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Are proofs needed for definitions? Conditional Probability

  1. Sep 9, 2012 #1
    My probability class has me wondering about pure math questions now. We started with the axioms and are slowly building up the theory. Everything was fine but then a definition of Conditional Probability [tex] P[A|B] = \frac{P[AB]}{P} [/tex] appeared and it's just not sitting right with me. I know that formula works because in simple problems I can usually see the answer. I'm just not seeing how it works or why a proof isn't needed..
  2. jcsd
  3. Sep 9, 2012 #2

    Stephen Tashi

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    Axiomatic development and having intuition are two different topics. If you take an "Platonic" view of mathematics, things like "conditional probability" or "integers" exist in some sort of reality and the formal definitions are merely attempts to summarize their properties. However, this Platonic outlook is not the way modern mathematics is done. From the modern point of view the things defined ARE what the definitions say they are and nothing more can be asserted about their properties unless it is proven.

    You seem to have a Platonic idea about what conditional probability is and you are apparently asking for some sort of proof that the formal definition agrees with this Platonic view. Informal explanations can be given about why the formal definition does (or does not) agree with the commonly intuitive idea of a concept, but it isn't meaningful to ask for "proof" of a definition.

    If you have one precisely formulated definition for a concept, you can ask whether the definition is logically equivalent to another precisely formulated definition. But I think what your asking for is an intuitive explanation of why the formal definition agrees with your ideas about what conditional probability should be. Can you state what ideas you have that the formal definition seems to contradict?
  4. Sep 10, 2012 #3
    I haven't found any issues with the formula other than I don't understand it intuitively yet. In the book we're using in class, there has been a proof for every theorem but definitions don't have proofs. I'm just confused why definitions don't need a proof.
  5. Sep 10, 2012 #4

    Stephen Tashi

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    From the point of view of proof and logic, definitions are arbitrary. They are simply conventions. So there is nothing to prove about a definition. For example, if a book has a passage that says "Let X be a random variable" there is no reason the book needs to prove that X is a random variable. It is simply adopting the convention that "X" denotes a random variable.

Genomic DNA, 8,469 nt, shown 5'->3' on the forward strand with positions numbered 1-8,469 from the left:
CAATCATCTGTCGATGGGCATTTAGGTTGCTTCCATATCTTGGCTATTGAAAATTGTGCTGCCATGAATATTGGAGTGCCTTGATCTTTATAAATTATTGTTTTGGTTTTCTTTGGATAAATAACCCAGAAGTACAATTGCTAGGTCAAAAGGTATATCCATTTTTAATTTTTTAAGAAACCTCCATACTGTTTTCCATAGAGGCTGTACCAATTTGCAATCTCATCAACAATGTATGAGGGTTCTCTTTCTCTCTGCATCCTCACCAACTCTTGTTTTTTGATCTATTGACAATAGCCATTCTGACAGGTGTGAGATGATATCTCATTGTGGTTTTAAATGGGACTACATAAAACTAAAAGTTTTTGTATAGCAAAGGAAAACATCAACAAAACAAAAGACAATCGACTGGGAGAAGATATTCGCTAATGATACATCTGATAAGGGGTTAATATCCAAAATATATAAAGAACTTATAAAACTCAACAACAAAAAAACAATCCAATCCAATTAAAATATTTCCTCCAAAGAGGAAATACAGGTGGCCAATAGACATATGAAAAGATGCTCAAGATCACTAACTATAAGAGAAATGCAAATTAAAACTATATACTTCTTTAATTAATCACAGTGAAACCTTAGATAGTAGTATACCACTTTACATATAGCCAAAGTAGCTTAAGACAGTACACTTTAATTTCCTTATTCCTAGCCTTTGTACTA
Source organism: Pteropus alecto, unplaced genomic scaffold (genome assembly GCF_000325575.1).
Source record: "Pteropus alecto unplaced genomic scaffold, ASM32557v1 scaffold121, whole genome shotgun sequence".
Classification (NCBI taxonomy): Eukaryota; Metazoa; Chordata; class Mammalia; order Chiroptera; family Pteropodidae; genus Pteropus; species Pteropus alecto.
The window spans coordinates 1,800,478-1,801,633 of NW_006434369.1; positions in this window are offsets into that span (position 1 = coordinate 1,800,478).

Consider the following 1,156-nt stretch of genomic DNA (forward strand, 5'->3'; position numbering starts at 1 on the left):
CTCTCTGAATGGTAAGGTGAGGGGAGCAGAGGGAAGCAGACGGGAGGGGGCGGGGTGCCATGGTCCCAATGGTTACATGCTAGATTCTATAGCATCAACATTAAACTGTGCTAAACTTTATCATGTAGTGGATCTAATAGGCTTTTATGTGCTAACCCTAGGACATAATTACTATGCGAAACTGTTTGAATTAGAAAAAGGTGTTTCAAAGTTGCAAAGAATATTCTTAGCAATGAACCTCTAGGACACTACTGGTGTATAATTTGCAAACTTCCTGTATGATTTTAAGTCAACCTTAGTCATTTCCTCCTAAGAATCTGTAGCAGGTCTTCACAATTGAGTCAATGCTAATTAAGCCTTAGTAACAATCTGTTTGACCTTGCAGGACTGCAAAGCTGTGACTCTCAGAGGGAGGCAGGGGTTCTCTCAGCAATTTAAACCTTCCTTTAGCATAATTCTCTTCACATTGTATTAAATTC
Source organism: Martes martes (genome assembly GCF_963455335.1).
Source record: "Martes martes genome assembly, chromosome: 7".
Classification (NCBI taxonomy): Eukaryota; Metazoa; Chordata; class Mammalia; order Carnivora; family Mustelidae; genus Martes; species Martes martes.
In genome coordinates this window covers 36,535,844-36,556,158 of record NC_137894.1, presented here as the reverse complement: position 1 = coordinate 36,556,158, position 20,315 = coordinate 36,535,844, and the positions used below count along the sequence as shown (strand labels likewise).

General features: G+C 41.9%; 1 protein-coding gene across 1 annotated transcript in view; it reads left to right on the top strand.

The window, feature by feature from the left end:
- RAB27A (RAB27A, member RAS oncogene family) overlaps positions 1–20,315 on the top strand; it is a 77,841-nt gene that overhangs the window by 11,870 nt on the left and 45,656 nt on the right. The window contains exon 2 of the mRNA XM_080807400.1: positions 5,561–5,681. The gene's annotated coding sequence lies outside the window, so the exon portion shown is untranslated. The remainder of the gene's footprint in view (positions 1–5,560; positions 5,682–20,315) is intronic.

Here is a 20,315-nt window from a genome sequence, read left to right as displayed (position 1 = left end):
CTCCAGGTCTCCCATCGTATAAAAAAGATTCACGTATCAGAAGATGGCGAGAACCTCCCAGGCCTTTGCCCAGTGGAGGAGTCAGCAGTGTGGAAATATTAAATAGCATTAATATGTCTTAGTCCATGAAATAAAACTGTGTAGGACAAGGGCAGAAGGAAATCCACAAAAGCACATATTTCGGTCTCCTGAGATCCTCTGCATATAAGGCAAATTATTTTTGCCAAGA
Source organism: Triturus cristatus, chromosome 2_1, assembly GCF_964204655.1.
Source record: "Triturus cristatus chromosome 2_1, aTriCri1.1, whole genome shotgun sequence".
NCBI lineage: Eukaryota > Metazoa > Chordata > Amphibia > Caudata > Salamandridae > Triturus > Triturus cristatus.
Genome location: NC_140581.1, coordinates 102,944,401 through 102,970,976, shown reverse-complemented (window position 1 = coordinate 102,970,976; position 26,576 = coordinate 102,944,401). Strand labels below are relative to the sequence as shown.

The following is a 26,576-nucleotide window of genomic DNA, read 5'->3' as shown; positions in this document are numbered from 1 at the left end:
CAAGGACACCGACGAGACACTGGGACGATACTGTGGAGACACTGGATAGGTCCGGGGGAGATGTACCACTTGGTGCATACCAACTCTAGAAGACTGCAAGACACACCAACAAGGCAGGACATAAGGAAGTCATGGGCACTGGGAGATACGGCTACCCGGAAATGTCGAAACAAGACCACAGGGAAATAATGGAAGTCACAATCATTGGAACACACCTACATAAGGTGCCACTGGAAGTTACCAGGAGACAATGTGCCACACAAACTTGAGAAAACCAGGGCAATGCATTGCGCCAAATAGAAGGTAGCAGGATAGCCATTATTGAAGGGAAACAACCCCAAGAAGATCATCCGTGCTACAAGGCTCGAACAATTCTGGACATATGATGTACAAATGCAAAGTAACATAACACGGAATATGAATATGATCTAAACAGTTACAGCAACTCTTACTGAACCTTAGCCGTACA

Definitions can be right or wrong from a sociological and cultural point of view. Someone might criticize a definition by saying "That's not how most peopel deifne a ...". However, that type of controversy is subjective so you can't use a proof to settle such matters.

    Occasionally books make definitions that only make sense if certain claims are already proven. For example if we say "The number 0 is defined to be the number such that for any real number x, x + 0 = x", this use of the word "the" could be taken to mean that there is one and only one number 0. However that fact that there is only one number with the properties of 0 does need a proof. In rigorous mathematical books, a definition of "a" zero is defined and then a proof is given that there is only one zero, which justifies speaking of "the" number zero.

    Likewise, defining the conditiona probability [itex] P(A|B) [/itex] to be [itex] \frac{ P(A \cap B)}{P(B)} [/itex] describes the thing defined as unique ("the") and a "probability", but the definition itself is not a proof that the quantity [itex] \frac{P(A \cap B)}{P(B)} [/itex] is unique or that it is a number in the interval [0,1] as a probability ought to be. So that aspect of the definition does need some proof. However, I think those things are easy to establish.
  6. Sep 10, 2012 #5


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    The easiest way to think about this is that we are looking at one probability relative to another.

    Looking at one relative to another means we are constraining our space to B which means that we look at our B is our new "universal space" for a conditional probability.

    So when you find a non-conditional probability you are doing this with respect to some pre-defined universal set with all the properties but when you do it with respect to some arbitrary set (which is a subset of the universal set), then it means that the intersection is not P(A and U) = P(A) but instead P(A and B) = whatever that is.

    That's all you are doing: you are looking at a probability with a new "universe" where your universe now becomes an arbitrary subset of the true universe as opposed to just the universe.

    The universal set plugged in gives you an unconditional probability since:

    P(A|U) = P(A and U)/P(U) = P(A)/1 [Since A is a subset of U) = P(A).
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